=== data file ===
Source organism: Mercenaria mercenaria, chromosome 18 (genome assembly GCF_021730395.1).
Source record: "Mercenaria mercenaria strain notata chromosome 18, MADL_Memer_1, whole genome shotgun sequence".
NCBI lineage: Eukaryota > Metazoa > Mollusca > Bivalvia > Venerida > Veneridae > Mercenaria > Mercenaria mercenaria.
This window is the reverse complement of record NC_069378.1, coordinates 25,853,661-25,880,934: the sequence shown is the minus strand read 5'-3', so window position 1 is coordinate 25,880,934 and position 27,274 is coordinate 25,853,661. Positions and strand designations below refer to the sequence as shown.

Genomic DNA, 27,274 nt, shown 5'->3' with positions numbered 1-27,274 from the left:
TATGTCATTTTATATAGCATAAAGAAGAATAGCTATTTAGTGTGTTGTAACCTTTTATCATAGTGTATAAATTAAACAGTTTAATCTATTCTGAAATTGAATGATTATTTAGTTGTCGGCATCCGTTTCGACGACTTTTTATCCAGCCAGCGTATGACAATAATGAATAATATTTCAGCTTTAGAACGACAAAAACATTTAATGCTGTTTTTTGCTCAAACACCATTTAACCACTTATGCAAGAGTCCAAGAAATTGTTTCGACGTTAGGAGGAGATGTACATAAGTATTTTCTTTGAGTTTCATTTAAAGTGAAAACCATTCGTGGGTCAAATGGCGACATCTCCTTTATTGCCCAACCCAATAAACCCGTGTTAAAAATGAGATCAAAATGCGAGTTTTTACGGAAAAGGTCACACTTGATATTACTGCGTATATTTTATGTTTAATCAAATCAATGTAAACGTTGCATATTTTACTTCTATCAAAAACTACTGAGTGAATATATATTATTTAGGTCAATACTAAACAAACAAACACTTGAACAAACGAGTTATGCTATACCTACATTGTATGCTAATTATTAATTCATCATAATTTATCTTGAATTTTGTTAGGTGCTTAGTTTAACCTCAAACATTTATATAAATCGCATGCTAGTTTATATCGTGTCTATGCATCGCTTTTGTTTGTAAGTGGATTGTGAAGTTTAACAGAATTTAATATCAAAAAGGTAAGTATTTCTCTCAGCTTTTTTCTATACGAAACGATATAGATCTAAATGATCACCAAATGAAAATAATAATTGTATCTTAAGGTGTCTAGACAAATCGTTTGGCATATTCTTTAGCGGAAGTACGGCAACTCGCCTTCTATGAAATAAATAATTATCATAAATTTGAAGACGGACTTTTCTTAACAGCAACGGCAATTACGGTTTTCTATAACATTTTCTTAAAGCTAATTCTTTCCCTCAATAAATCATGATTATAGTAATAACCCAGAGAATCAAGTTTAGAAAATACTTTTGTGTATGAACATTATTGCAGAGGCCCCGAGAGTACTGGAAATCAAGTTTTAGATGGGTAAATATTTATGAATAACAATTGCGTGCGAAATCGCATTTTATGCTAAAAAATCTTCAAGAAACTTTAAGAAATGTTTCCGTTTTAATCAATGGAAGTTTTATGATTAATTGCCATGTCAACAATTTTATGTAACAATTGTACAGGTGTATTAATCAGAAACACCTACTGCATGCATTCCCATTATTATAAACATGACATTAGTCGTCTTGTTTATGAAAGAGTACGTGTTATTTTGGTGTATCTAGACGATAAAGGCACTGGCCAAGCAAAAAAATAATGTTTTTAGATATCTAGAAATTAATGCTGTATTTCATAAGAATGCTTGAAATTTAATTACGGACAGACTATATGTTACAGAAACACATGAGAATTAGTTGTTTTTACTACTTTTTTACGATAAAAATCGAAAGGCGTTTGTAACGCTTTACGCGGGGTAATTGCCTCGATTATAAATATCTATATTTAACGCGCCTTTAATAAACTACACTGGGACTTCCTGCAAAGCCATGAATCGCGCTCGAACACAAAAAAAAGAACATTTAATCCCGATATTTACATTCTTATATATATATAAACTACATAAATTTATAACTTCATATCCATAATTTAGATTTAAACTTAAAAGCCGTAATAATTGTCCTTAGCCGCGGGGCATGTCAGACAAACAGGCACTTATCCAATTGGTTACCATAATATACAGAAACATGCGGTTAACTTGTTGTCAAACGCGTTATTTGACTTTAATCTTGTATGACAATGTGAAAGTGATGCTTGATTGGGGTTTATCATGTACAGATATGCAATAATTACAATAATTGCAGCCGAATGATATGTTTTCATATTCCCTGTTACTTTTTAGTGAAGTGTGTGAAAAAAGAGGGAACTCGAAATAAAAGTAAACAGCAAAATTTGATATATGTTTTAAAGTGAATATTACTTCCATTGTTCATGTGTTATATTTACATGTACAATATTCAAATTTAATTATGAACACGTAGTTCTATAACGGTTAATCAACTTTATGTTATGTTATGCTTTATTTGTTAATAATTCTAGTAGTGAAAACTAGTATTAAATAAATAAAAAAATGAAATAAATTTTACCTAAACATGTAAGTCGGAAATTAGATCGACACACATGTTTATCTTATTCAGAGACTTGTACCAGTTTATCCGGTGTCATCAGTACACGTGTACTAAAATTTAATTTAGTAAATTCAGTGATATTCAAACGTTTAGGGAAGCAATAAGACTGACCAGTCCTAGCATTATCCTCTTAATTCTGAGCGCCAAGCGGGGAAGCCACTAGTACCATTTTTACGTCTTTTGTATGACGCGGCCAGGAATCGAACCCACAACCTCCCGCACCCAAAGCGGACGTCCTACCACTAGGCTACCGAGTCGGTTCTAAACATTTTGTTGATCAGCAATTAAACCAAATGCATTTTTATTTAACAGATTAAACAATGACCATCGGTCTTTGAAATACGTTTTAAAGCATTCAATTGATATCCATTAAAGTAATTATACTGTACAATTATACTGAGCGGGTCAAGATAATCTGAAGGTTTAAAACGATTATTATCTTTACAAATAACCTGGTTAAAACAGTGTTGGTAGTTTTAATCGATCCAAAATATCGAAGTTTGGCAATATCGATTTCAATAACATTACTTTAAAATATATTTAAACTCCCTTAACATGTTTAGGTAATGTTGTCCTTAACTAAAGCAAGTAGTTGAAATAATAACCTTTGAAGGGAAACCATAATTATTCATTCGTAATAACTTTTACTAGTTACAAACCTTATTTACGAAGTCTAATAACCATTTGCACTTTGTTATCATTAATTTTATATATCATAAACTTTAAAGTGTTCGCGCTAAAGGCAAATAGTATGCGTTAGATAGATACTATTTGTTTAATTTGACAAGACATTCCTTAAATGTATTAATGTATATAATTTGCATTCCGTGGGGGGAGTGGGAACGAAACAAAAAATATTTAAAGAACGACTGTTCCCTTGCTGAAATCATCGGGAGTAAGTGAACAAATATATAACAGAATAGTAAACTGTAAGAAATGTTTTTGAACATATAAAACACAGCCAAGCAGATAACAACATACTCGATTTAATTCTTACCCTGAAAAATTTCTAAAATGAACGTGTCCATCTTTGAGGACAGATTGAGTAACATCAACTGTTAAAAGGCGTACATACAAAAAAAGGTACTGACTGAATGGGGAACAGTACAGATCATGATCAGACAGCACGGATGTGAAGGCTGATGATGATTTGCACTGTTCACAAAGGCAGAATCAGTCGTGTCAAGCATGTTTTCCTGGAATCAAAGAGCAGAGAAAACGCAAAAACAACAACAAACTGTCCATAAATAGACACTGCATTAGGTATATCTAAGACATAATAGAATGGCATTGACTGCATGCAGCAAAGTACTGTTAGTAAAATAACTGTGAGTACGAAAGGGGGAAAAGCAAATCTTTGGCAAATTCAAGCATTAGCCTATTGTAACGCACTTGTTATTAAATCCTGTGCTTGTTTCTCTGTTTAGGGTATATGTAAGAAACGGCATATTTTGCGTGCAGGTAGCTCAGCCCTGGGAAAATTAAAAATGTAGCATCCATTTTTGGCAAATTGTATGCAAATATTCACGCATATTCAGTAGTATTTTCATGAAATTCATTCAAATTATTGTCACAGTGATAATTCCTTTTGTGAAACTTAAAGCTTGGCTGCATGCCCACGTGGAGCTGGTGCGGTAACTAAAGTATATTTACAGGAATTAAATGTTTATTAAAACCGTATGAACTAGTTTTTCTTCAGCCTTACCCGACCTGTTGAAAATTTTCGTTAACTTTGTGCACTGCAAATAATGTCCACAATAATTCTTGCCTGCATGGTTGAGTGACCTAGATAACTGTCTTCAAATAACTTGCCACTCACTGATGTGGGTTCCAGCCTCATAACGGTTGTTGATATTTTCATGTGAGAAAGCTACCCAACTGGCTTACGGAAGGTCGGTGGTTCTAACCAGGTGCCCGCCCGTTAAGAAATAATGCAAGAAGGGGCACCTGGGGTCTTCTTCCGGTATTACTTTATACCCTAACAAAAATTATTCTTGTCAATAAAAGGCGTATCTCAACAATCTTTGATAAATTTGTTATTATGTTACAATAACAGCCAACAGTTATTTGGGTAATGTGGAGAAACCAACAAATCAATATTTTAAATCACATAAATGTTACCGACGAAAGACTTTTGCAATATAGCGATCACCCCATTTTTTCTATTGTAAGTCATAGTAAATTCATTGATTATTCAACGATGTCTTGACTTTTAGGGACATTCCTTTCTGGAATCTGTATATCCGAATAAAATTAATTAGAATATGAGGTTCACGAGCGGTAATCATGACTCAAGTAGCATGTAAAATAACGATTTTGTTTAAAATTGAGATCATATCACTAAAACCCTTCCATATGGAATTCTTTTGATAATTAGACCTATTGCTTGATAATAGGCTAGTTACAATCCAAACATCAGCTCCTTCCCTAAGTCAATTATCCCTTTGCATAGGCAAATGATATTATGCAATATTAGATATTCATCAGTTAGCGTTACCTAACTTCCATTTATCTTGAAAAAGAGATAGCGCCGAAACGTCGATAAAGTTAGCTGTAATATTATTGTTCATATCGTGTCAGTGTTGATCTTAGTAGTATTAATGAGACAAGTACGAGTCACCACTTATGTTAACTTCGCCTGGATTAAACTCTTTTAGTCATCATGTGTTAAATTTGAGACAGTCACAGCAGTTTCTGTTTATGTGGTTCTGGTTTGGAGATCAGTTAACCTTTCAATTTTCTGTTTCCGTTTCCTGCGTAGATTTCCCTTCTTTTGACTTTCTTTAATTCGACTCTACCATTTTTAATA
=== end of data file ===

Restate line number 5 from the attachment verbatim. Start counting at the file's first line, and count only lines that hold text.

Genomic DNA, 27,274 nt, shown 5'->3' with positions numbered 1-27,274 from the left: